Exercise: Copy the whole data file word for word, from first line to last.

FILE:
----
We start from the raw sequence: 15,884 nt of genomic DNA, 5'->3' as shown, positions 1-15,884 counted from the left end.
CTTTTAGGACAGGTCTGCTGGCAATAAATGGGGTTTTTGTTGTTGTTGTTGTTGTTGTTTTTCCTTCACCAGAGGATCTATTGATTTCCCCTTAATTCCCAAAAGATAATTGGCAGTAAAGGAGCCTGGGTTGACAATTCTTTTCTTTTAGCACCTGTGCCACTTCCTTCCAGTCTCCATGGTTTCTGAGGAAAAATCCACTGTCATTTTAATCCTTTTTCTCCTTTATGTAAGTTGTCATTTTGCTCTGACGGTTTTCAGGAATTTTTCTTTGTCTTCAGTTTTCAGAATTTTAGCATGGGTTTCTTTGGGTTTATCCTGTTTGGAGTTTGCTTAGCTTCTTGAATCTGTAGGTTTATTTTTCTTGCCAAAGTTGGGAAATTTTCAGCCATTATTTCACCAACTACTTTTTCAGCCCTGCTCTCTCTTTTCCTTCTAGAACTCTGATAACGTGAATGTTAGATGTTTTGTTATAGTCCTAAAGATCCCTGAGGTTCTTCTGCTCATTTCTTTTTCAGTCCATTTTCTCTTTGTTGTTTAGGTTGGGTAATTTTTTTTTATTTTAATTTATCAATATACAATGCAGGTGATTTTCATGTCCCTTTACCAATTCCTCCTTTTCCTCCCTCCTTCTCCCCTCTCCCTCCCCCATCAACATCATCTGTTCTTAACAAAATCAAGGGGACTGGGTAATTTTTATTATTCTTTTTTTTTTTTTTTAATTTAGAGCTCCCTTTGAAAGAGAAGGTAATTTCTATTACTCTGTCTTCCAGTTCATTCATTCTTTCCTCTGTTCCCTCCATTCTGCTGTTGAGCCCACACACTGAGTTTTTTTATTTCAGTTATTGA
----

We start from the raw sequence: 15,884 nt of genomic DNA, 5'->3' as shown, positions 1-15,884 counted from the left end.
CTTTTAGGACAGGTCTGCTGGCAATAAATGGGGTTTTTGTTGTTGTTGTTGTTGTTGTTTTTCCTTCACCAGAGGATCTATTGATTTCCCCTTAATTCCCAAAAGATAATTGGCAGTAAAGGAGCCTGGGTTGACAATTCTTTTCTTTTAGCACCTGTGCCACTTCCTTCCAGTCTCCATGGTTTCTGAGGAAAAATCCACTGTCATTTTAATCCTTTTTCTCCTTTATGTAAGTTGTCATTTTGCTCTGACGGTTTTCAGGAATTTTTCTTTGTCTTCAGTTTTCAGAATTTTAGCATGGGTTTCTTTGGGTTTATCCTGTTTGGAGTTTGCTTAGCTTCTTGAATCTGTAGGTTTATTTTTCTTGCCAAAGTTGGGAAATTTTCAGCCATTATTTCACCAACTACTTTTTCAGCCCTGCTCTCTCTTTTCCTTCTAGAACTCTGATAACGTGAATGTTAGATGTTTTGTTATAGTCCTAAAGATCCCTGAGGTTCTTCTGCTCATTTCTTTTTCAGTCCATTTTCTCTTTGTTGTTTAGGTTGGGTAATTTTTTTTTATTTTAATTTATCAATATACAATGCAGGTGATTTTCATGTCCCTTTACCAATTCCTCCTTTTCCTCCCTCCTTCTCCCCTCTCCCTCCCCCATCAACATCATCTGTTCTTAACAAAATCAAGGGGACTGGGTAATTTTTATTATTCTTTTTTTTTTTTTTTAATTTAGAGCTCCCTTTGAAAGAGAAGGTAATTTCTATTACTCTGTCTTCCAGTTCATTCATTCTTTCCTCTGTTCCCTCCATTCTGCTGTTGAGCCCACACACTGAGTTTTTTTATTTCAGTTATTGA